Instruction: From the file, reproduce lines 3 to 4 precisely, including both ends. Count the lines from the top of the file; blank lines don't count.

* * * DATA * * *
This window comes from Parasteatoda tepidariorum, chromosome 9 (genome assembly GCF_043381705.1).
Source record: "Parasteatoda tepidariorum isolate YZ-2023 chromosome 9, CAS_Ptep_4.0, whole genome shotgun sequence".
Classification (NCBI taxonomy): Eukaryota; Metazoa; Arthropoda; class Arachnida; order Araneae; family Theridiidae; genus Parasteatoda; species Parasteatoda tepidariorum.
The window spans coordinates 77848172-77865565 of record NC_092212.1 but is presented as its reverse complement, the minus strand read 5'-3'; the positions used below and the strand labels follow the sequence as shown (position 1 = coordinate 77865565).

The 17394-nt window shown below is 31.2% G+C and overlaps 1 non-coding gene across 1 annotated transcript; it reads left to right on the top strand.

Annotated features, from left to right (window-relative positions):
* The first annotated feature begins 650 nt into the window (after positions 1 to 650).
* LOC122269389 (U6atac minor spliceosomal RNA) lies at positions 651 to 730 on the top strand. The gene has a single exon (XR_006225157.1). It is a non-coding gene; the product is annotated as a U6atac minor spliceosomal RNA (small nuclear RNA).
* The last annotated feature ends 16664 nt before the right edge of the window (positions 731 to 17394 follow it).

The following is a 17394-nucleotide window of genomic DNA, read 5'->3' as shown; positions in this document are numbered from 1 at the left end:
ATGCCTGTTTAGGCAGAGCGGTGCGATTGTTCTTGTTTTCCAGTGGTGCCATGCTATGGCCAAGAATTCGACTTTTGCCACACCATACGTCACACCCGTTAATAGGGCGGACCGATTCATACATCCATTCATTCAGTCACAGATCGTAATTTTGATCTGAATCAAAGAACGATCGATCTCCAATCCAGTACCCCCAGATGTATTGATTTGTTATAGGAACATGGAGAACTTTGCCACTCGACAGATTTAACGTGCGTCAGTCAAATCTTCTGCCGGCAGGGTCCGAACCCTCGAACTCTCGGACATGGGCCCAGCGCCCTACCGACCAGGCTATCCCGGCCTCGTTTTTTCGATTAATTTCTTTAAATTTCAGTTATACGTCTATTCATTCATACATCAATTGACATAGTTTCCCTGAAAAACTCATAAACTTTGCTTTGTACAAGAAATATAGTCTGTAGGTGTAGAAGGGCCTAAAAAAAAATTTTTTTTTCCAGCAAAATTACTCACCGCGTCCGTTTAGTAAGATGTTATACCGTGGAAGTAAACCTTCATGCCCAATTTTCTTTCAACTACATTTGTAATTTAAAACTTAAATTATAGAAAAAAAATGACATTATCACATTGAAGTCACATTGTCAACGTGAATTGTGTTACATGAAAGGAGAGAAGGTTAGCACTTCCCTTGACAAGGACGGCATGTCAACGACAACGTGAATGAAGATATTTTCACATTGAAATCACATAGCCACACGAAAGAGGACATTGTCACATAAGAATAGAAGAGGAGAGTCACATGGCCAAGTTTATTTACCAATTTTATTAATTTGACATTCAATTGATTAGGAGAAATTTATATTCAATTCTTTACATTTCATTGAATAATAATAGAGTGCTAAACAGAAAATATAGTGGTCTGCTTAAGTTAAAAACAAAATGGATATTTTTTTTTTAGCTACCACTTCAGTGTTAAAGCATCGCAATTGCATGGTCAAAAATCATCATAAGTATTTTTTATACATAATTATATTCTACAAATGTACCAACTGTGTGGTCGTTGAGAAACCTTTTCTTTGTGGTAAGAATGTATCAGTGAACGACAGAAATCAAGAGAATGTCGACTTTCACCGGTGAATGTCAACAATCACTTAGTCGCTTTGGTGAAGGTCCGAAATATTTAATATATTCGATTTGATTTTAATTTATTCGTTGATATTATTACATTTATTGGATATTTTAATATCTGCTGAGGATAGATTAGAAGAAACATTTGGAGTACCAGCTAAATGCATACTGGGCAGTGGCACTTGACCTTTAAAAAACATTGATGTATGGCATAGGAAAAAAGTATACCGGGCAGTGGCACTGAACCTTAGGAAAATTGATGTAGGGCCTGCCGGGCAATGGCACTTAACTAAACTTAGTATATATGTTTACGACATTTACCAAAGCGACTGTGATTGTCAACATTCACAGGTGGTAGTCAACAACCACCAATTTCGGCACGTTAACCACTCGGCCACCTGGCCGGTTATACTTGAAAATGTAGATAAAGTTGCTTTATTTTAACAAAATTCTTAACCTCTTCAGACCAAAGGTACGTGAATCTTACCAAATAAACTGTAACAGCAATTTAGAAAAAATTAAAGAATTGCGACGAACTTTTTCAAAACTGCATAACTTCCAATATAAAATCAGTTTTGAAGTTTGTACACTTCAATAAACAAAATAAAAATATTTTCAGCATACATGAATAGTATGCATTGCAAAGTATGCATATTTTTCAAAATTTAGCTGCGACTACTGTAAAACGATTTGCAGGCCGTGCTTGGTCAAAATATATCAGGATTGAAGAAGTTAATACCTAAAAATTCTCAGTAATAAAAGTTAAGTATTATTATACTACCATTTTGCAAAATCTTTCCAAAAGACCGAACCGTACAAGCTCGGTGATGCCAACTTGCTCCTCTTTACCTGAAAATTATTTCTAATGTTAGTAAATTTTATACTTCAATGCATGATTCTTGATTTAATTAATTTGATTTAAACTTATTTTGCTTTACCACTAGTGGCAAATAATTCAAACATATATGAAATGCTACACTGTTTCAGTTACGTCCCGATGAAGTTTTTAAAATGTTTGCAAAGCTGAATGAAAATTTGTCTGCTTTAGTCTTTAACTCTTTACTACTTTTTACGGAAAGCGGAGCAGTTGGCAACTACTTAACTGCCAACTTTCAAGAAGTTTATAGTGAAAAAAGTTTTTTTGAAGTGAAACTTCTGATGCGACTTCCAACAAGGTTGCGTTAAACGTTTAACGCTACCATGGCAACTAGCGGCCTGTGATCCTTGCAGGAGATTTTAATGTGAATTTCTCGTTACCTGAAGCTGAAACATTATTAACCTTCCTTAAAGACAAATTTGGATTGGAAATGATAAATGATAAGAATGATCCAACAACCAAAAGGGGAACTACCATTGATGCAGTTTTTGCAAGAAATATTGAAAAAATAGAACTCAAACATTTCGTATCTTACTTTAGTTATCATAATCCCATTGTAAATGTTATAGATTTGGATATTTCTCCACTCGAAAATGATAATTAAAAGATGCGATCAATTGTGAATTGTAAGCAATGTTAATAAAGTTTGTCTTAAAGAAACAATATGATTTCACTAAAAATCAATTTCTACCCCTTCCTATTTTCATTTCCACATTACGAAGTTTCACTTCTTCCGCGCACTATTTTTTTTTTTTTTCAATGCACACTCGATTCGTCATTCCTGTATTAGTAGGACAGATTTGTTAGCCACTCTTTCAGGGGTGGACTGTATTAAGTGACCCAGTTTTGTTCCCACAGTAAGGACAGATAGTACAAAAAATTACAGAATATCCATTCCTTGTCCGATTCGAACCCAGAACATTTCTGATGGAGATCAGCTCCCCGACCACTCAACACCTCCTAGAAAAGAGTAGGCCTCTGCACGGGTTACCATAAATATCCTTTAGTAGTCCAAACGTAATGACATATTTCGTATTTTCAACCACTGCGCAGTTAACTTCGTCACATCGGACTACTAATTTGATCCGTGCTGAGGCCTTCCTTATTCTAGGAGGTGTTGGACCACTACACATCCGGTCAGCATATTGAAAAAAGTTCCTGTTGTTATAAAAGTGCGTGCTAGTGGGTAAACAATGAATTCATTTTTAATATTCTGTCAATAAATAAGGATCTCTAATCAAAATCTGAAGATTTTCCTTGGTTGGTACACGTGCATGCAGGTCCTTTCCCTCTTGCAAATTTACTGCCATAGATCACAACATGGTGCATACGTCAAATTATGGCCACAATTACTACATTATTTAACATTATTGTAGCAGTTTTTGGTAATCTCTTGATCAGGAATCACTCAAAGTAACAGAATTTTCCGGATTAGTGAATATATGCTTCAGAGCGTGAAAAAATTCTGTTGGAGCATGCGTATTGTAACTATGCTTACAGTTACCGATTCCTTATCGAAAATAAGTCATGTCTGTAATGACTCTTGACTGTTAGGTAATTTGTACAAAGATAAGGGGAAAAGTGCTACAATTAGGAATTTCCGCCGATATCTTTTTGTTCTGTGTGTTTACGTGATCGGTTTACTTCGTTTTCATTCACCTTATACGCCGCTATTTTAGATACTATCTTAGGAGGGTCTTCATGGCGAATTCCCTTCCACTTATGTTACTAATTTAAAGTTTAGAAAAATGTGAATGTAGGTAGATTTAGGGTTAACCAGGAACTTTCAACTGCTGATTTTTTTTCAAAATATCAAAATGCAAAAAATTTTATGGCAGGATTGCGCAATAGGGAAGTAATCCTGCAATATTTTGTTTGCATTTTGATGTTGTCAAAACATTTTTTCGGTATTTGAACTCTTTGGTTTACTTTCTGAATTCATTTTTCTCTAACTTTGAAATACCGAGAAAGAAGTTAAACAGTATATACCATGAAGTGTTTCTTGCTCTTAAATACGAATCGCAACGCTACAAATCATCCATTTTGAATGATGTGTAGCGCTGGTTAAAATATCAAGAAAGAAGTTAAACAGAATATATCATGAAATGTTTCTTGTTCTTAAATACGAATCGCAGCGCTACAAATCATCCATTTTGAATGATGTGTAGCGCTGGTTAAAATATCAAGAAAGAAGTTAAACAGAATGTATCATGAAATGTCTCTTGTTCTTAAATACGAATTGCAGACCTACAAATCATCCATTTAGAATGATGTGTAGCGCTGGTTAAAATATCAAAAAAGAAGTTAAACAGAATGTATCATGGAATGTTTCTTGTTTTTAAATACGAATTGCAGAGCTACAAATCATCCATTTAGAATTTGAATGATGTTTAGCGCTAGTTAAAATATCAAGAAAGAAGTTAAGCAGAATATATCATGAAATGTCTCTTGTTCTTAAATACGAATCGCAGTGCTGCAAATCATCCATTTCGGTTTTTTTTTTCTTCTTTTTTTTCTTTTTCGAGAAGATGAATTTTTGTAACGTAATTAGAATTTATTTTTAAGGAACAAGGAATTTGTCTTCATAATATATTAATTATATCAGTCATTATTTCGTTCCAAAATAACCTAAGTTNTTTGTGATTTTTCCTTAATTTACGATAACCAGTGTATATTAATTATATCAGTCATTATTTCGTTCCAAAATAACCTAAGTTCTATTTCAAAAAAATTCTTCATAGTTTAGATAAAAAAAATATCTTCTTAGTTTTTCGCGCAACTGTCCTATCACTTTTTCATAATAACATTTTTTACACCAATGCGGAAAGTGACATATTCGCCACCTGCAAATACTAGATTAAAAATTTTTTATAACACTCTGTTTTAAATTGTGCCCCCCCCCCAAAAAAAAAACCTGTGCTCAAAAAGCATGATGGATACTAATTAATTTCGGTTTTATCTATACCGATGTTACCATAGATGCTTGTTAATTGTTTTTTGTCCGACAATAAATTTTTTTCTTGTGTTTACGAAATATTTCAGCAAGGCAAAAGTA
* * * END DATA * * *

Classification (NCBI taxonomy): Eukaryota; Metazoa; Arthropoda; class Arachnida; order Araneae; family Theridiidae; genus Parasteatoda; species Parasteatoda tepidariorum.
The window spans coordinates 77848172-77865565 of record NC_092212.1 but is presented as its reverse complement, the minus strand read 5'-3'; the positions used below and the strand labels follow the sequence as shown (position 1 = coordinate 77865565).